If the interpretation of a particular statute becomes an issue in a case, the court must rely on rules of statutory interpretation or construction in deciding the law’s meaning. This article discusses the main rules of statutory interpretation or construction.
The court’s primary goal in interpreting a law is to determine the legislative intent behind the law. The controlling issue is the intent of the legislature, and the court is expected to choose the interpretation of the law that most clearly reflects the legislative intent in enacting the law.
Plain Meaning of the Law
When the plain or ordinary meaning of the language of a statute is clear, the court normally follows the law’s plain meaning.
A law is ambiguous if reasonable persons could come to different conclusions as to its meaning. The court considers the legislative history of the law in interpreting its meaning only if the language of the law is ambiguous. The court can also look at the purpose behind the law in resolving ambiguities.
When two laws conflict with one another and one deals with the subject matter in a general way while the other deals with the subject matter in a specific way, the courts follow the more specific provision.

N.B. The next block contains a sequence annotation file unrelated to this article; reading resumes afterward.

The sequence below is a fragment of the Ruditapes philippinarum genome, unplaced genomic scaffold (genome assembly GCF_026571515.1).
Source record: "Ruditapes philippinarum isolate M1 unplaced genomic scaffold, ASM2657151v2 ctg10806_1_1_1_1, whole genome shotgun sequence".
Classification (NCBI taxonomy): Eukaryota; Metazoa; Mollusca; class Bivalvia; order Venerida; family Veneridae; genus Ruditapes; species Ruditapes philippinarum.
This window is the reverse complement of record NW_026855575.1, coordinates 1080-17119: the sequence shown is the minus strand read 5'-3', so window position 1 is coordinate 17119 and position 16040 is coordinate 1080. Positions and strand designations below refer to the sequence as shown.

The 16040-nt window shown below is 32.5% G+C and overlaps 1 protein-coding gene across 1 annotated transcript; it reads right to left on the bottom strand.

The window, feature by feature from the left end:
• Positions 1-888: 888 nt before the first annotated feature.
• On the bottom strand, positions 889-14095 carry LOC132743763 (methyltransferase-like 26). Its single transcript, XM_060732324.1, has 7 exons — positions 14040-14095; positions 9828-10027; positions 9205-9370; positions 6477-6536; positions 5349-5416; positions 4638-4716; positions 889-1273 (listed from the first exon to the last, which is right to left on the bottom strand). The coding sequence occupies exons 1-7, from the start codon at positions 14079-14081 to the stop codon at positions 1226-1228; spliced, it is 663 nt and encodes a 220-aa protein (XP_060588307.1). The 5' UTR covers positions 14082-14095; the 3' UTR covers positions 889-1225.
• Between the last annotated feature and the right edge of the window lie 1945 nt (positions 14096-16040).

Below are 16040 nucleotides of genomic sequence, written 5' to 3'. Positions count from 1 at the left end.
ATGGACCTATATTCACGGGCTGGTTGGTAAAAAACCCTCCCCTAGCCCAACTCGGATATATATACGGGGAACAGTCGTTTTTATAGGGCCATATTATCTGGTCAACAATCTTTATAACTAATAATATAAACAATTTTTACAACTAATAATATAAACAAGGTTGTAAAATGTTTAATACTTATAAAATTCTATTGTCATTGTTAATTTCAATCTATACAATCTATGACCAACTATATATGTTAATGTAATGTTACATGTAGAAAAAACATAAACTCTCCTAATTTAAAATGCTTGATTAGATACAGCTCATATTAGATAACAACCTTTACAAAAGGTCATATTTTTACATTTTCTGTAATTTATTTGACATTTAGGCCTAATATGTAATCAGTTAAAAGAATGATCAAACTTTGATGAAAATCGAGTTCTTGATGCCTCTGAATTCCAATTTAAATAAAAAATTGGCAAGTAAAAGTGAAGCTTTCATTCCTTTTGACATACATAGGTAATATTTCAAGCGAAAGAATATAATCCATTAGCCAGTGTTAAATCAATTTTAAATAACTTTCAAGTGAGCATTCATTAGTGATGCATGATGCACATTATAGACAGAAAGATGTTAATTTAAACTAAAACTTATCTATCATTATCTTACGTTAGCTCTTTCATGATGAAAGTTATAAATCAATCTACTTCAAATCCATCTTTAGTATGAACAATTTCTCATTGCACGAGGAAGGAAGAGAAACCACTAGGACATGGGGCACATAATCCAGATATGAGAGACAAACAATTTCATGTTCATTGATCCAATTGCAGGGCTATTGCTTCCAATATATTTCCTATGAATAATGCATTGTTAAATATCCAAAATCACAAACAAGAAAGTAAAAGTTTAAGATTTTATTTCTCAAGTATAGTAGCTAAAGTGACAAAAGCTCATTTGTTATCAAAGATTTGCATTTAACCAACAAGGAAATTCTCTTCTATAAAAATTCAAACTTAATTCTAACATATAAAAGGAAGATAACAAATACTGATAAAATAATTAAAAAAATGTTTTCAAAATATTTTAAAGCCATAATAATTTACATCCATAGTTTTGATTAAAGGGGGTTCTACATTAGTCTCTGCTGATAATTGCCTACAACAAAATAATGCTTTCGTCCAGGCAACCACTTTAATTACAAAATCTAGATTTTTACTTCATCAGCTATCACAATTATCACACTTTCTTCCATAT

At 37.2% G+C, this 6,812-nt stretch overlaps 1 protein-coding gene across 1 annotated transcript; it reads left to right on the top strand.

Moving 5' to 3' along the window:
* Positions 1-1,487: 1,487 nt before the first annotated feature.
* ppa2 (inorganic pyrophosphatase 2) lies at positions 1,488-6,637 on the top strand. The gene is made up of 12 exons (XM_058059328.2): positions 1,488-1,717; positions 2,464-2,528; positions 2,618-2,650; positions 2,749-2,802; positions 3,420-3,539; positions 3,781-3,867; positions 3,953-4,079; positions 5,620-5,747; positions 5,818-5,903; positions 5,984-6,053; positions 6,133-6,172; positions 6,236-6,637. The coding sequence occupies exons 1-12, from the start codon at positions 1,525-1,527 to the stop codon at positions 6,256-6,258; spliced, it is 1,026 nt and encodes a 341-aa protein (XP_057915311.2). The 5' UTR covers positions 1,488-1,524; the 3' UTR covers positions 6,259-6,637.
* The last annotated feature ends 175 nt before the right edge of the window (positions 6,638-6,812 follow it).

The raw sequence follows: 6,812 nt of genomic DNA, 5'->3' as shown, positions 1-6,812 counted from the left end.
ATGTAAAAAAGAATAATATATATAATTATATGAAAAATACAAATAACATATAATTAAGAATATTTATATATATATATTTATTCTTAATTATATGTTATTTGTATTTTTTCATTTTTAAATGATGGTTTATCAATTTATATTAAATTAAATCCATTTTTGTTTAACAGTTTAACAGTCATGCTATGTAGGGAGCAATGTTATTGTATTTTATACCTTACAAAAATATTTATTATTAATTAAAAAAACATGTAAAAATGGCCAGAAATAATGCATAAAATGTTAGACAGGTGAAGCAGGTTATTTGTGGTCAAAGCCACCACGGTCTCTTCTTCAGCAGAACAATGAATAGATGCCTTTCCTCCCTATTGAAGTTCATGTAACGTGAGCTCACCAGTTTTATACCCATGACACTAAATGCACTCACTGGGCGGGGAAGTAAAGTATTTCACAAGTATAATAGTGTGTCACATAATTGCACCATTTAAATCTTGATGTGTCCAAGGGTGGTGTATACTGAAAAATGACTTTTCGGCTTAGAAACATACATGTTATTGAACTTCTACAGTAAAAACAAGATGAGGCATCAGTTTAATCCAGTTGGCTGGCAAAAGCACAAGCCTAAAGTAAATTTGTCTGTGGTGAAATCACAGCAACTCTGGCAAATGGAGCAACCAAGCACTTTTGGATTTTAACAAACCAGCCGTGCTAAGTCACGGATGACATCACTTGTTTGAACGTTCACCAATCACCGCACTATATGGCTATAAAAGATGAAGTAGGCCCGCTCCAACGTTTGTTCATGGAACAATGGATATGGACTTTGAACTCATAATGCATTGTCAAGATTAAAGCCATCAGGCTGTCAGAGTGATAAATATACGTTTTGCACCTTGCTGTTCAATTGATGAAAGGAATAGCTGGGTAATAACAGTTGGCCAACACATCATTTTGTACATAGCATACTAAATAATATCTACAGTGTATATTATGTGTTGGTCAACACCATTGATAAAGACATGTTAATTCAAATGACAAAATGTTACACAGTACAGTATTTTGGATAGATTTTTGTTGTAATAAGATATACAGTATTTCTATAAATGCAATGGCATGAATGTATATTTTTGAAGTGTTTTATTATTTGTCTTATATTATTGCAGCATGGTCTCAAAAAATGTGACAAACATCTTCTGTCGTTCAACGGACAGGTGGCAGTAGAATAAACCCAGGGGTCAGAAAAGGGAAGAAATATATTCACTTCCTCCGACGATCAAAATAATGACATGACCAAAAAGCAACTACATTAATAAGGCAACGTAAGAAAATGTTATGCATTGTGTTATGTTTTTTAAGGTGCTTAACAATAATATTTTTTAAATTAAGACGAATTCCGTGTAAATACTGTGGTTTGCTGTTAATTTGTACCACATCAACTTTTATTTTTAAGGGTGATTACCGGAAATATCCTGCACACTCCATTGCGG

Common Words and Identical Words
Common words in a law are to be given their common and obvious meaning. Identical words used in different parts of the same law usually are held by the courts to have the same meaning.
In Pari Materia
In “pari materia” (like matter) is a doctrine that all laws on the same subject should be read together as one law.
Strict or Liberal Construction
The following types of laws normally are strictly or narrowly construed:
Election laws and remedial statutes (laws relating to practice or procedure or laws that correct defects in earlier statutes) usually are liberally or broadly construed.
Prospective or Retrospective Operation
Laws that affect substantive rights are applied prospectively, meaning in the future. Laws that affect procedures and remedies are applied retrospectively, meaning to past events and currently as well as in the future.
As a general rule, if any part of a law is held unconstitutional, the remaining parts of the law remain in force if they can stand alone.
Copyright 2012 LexisNexis, a division of Reed Elsevier Inc.